Financial Book Club: Part II

It’s no shock that as someone early on in my career and with spending habits as bad as mine that my bank account isn’t exactly at a Bill Gates level. But you may have noticed from my IG feed, IG stories and previous blogs that my finances are a huge priority for me in 2019. It started with a New Year’s resolution to take control of my finances. That led to me really digging into my spending habits and setting myself up with a tracking system and budget for each month. Once I set that up, I started doing a little more research on how to make smart financial decisions, and I got quite a few from The Financial Diet.

Since finishing The Financial Diet, I began reading Broke Millennial (how appropriately titled) by Erin Lowry and have been loving the tips and nuggets of wisdom I’ve been learning from it, so I thought I would share them with you all. Read on for some more money talk!

  1. The Financial B-Word: Budgeting. Though I used to think of it as my worst enemy, Broke Millennial reinforced a few things about budgeting that I have read and heard multiple times since beginning this “money journey” in my life. Budgeting is not bad. It does not mean that you are trying to nickel and dime to scrape by. It means that you are trying to make smart decisions and stick to certain points so that you are setting your future self up for financial success. You’ll be calling your past-self the actual b-word in 40 years if you don’t start getting serious about your finances while you’re young, so set yourself up with a budgeting method that works for you and get to it!
  2. Family Habits: Just because your parents did it, doesn’t mean you have to. That goes for banks, spending habits, saving habits, investments, dealing with debt, retirement funds and so much more. Now I know this is a bold statement coming from me since I take everything my dad says as an absolute truth, but do your research folks. Not everything your parents did or are doing is going to be the best option for you – that’s just a fact. So don’t blindly follow in their footsteps. Put in the work and do the research to make smart decisions for yourself, because it could end up paying off in the long run. For example, in Broke Millennial, Lowry explains that just by doing her research and switching banks, she was getting way more in yearly interest on her savings, adding even more into that account without actually having to do anything for it.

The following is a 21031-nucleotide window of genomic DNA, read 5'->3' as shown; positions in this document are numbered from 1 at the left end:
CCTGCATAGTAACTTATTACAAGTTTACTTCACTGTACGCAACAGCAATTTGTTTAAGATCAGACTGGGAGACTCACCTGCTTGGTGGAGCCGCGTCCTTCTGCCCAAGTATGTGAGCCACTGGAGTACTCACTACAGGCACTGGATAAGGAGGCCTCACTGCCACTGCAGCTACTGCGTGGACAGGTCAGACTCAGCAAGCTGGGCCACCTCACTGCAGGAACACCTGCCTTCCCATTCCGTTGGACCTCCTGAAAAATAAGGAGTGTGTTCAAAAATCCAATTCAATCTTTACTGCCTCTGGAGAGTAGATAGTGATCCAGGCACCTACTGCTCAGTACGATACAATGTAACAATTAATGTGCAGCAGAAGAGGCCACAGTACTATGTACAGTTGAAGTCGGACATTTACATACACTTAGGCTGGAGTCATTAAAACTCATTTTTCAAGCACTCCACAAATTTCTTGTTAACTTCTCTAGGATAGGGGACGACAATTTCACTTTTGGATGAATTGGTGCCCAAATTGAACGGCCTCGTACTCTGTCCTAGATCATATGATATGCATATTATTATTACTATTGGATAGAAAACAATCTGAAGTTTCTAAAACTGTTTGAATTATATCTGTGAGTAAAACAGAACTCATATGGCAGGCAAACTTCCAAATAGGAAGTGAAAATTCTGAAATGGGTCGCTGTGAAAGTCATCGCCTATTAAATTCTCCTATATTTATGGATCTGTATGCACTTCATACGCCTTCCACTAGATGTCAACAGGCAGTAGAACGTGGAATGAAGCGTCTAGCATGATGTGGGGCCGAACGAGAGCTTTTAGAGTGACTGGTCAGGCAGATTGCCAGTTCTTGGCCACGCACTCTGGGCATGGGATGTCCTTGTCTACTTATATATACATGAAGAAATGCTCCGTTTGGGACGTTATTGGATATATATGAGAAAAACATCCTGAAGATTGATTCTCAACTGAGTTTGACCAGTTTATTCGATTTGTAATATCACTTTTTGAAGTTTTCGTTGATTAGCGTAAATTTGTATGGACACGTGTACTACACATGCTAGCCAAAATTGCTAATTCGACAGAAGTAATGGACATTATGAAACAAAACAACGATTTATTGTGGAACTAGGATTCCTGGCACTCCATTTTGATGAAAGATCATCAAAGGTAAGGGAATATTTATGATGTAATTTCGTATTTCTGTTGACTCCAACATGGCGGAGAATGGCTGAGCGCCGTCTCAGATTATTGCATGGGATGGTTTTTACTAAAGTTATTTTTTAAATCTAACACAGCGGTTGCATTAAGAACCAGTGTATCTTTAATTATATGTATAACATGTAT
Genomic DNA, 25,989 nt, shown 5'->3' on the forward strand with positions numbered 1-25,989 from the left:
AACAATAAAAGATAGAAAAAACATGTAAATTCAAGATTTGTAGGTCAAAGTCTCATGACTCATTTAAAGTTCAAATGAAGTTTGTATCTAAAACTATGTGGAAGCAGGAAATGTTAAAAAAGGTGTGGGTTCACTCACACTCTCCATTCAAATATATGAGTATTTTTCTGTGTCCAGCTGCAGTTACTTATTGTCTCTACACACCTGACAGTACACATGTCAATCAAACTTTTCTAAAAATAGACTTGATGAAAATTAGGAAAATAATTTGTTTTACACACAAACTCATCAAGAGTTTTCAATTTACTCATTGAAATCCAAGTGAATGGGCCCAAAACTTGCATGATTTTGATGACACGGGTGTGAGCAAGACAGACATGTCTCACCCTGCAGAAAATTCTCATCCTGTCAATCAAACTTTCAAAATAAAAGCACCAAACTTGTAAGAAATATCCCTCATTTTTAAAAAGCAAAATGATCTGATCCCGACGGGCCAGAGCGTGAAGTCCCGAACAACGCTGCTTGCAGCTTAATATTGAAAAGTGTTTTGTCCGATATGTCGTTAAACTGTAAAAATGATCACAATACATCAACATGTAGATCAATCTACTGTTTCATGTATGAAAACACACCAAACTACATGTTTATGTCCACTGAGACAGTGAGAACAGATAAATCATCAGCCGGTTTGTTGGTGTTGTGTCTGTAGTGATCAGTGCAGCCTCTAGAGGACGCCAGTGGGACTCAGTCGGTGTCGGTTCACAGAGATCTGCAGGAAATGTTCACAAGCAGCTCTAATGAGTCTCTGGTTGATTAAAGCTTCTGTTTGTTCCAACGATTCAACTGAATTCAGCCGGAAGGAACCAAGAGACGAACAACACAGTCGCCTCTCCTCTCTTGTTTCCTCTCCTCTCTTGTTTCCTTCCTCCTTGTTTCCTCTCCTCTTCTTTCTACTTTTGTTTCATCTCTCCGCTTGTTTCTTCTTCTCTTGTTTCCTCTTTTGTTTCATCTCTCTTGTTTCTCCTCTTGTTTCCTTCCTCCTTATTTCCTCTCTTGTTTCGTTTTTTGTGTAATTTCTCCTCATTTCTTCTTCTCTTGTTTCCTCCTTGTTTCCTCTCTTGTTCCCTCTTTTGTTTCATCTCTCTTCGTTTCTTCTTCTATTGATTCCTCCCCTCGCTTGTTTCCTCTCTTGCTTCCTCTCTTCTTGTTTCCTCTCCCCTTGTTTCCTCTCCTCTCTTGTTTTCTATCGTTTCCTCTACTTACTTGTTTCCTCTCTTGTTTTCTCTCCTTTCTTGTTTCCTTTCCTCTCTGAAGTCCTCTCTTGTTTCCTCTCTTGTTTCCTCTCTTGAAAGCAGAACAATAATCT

3. Debt vs. Savings: Lowry dives into why you absolutely should be saving for yourself even if you have debt. As someone that’s still in her first 5 years out of college, hell yeah I have debt I am trying to pay off. Adulting is not cheap! But Lowry explains that just because you’ve got debt to pay off and it can feel like a huge weight sitting on you at all times, that doesn’t mean you should stop saving for yourself. Because let’s face it, emergencies do happen and you don’t want to rack up any more debt than you already have when the time comes to pay for those emergencies. Lowry’s best tip to make sure you do this? Pay yourself first. As soon as your paycheck hits, make sure a portion of it gets transferred to savings. If you don’t see it, it won’t feel like you’re “losing” it. And if you wait until the end of the month, you may not have nearly as much left to put into savings.
  4. Credit: I’m not going to lie to you guys – I really, truly had no idea that both a credit score and a credit report existed until I read this book. I thought of my credit as more of a financial report card than a financial portfolio. And oh man, how wrong I was. Credit scores are more of a topline look at your financial reputation, and credit reports are what really matter when it comes to credit card companies, landlords, car dealers, mortgage lenders, employers and more. They consist of all the good, bad, and ugly parts of what your credit is made up of. Understanding all of the factors that go into both a credit score and a credit report were completely foreign to me, and Lowry breaks it all down in her chapter on credit in an easy-to-consume way.

While I know some of these tips or items may have been something some of you already know, I still think wanted to share the info to either teach people or give them a little refresher about some of the most important factors to remember when trying to get your finances in order.

So here’s to the next six months of 2019 and making all of your financial goals happen!



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